At Mount Sinai, we have experts who specialize in cavernomas (also called cavernous angiomas or cavernous malformations). Cavernomas are abnormal clusters of vessels with small bubbles (or caverns) filled with blood that make them look like a berry. These can range in size from microscopic up to several inches in diameter.
Unlike arteriovenous malformations, there is little blood flow in cavernomas. Since the walls of cavernomas are weak, blood can leak out. Cavernomas can occur in the brain and on the spinal cord. While a cavernous angioma may not affect function, it can cause seizures, stroke symptoms, hemorrhages, and headaches.
Approximately one in 200 people have a cavernoma. Many are present at birth, and some develop later in life, usually along with other endovascular abnormalities such as a venous malformation. Most do not have a family history of cavernomas. If you have more than one, though, we may suspect a genetic component. If you have the inherited form of cavernomas, each of your children has a 50 percent chance of inheriting the condition. We are researching narrowing down the precise mutation that causes the condition. We can also do genetic counseling to evaluate your risk of cavernomas.
We usually only diagnose a cavernoma after you have had a seizure, a loss of function, or a surprise finding when we perform a magnetic resonance imaging scan for another reason. Cavernomas may have no symptoms but about one in three people with cavernous angiomas eventually develop symptoms, often between ages 20 and 40.
The type, frequency and severity of symptoms often depend on the location of the cavernoma. Typical symptoms include:
- Epileptic seizure
- Neurological loss, such as
- Limb weakness
- Vision or balance problems
- Problems with memory and attention
- Brain Hemorrhage, which can be small, but sometimes massive, leading to stroke-like symptoms
- Spinal cord injury
Our doctors develop treatment plans for people with cavernomas based on several factors:
- Bleeding: We consider the frequency and amount of bleeding. Some cavernous angiomas bleed slowly enough that the body can re-absorb the blood. Others bleed more profusely and can put dangerous pressure on the surrounding brain tissue and/or cause an obvious hemorrhage. If your cavernous angioma has bled once, it is likely to bleed again, generally within two years of the first bleed.
- Number of cavernomas: The more cavernomas you have, the greater the chance of hemorrhage.
- Location: Some locations are more dangerous than others. If you have a cavernoma on your brain stem (where the brain connects to the spinal cord), in the cerebral cortex (the outer layer of the brain responsible for speech, motor, and visual abilities), or along the spinal cord, surgery is riskier than if the cavernoma is elsewhere. On the other hand, cavernomas in these areas can cause more damage when they do bleed than cavernomas located elsewhere. We weigh the risk versus benefit carefully when deciding on treatment plan.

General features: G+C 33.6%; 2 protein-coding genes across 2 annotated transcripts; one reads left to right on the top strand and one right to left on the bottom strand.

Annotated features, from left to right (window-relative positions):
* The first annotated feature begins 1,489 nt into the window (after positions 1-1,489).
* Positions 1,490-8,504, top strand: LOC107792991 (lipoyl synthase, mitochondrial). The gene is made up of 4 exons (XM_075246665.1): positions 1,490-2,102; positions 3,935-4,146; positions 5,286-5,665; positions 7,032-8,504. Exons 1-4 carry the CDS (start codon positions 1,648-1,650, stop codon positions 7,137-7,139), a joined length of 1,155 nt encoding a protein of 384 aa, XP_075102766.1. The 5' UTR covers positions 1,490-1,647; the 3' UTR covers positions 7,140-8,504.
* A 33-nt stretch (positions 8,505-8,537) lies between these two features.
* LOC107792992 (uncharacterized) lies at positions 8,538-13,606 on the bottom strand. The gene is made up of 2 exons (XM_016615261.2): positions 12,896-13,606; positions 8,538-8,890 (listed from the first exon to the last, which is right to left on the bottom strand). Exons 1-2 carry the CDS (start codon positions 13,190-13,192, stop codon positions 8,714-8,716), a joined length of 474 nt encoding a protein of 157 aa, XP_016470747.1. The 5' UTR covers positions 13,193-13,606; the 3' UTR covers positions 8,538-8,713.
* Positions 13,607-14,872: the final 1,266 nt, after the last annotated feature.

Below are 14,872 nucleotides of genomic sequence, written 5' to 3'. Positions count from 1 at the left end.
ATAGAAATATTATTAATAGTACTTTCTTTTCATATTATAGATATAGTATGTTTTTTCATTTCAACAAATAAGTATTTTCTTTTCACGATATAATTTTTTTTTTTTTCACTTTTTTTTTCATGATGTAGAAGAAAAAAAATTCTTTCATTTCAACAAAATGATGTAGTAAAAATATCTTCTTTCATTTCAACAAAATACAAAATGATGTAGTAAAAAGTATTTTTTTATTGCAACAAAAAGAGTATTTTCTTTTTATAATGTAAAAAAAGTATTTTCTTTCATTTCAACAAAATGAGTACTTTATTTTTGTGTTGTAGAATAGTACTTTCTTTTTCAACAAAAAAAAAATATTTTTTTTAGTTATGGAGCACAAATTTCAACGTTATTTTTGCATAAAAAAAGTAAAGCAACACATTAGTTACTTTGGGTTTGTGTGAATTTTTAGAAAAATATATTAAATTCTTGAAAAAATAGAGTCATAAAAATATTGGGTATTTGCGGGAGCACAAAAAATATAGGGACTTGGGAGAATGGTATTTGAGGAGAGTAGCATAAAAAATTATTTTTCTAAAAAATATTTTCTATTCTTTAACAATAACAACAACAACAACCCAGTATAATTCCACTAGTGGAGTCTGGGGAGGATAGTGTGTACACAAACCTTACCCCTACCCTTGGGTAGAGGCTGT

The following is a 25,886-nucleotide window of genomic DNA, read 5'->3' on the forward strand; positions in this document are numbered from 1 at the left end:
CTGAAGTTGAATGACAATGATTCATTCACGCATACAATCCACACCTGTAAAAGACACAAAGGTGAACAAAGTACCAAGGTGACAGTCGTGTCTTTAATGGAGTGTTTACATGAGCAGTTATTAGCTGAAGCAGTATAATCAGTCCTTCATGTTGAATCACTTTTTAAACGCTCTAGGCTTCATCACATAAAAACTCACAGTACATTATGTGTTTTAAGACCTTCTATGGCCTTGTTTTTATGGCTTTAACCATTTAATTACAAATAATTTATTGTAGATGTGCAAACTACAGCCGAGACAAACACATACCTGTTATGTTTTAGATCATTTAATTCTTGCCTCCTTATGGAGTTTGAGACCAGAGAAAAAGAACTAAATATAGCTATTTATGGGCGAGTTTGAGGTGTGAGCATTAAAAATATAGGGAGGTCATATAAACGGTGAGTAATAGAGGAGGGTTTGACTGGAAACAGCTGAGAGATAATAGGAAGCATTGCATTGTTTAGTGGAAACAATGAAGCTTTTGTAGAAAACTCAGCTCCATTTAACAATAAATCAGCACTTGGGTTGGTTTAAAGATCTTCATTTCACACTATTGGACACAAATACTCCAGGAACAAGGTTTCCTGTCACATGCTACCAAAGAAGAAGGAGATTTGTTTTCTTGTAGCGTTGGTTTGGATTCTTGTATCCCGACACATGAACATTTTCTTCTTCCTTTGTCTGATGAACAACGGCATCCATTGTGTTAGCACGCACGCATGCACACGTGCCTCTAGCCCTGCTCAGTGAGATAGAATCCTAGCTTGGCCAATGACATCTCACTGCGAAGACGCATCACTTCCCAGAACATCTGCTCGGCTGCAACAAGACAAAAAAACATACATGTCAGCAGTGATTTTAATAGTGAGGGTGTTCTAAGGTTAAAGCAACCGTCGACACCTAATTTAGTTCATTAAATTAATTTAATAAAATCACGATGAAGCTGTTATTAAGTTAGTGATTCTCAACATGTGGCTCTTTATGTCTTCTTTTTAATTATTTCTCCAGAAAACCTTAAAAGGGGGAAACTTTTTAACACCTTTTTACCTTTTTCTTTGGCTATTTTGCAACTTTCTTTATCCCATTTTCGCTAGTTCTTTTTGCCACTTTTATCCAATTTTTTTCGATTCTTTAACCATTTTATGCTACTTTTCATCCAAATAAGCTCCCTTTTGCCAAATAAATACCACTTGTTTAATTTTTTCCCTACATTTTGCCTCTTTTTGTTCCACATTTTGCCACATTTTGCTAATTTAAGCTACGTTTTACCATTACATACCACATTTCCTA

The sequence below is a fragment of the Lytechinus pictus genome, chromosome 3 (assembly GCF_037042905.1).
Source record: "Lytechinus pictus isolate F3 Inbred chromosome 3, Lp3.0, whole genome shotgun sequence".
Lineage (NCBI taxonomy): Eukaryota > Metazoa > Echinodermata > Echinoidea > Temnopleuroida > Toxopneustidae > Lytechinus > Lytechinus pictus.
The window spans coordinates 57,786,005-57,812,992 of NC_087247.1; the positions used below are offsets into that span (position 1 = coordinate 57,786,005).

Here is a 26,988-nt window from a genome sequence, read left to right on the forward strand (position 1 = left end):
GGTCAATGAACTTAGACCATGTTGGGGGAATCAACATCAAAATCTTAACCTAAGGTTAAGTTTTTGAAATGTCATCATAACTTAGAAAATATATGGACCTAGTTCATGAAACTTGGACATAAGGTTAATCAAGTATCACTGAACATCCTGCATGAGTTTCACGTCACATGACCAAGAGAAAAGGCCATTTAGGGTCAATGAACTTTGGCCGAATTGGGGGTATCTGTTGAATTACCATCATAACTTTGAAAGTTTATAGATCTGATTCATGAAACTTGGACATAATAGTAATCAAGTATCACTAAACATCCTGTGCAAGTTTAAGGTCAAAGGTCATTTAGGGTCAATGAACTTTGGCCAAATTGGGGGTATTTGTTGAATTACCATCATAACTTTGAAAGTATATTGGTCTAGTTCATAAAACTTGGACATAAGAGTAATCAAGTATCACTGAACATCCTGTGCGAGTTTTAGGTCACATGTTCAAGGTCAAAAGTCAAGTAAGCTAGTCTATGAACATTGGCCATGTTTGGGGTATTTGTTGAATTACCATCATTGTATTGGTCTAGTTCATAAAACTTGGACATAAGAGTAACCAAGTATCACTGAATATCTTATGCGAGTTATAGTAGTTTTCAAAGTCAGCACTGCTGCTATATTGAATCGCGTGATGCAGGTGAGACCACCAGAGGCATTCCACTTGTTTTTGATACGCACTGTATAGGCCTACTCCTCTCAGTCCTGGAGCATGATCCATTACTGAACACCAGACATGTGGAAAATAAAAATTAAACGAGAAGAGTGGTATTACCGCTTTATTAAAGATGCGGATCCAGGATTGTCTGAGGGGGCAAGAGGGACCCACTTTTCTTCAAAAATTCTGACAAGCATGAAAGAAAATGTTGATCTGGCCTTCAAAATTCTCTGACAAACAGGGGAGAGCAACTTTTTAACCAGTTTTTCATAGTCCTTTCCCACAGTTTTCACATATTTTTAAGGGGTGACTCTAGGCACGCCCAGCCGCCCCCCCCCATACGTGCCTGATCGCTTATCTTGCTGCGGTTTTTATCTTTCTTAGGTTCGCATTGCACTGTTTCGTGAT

- Presence of other endovascular abnormalities: Up to 40 percent of cavernomas occur near venous malformations, which can make surgical treatment more difficult.
Depending on thorough assessment of the above factors, treatment plans include:
- Watching and waiting: We observe for changes, recent hemorrhage, or worsening symptoms.
- Medications: We cannot directly treat the cavernomas with medicine, but we can help with symptoms such as seizures and headaches.
- Surgery: This is the only cure for cavernomas. We typically perform surgery on cavernous angiomas with a recent hemorrhage and those that are growing or causing seizures.
We surgically remove cavernomas by making a small opening in the skull to expose the brain (a craniotomy), usually under general anesthesia. We use the latest, safest, and most effective techniques available for removing cavernomas with as little disruption to the brain as possible, including microsurgery and computer image-guided surgical navigation.
Most patients leave the hospital within two days after the procedure. If you have experienced neurological loss because of the cavernomas, we may recommend post-surgical rehabilitation.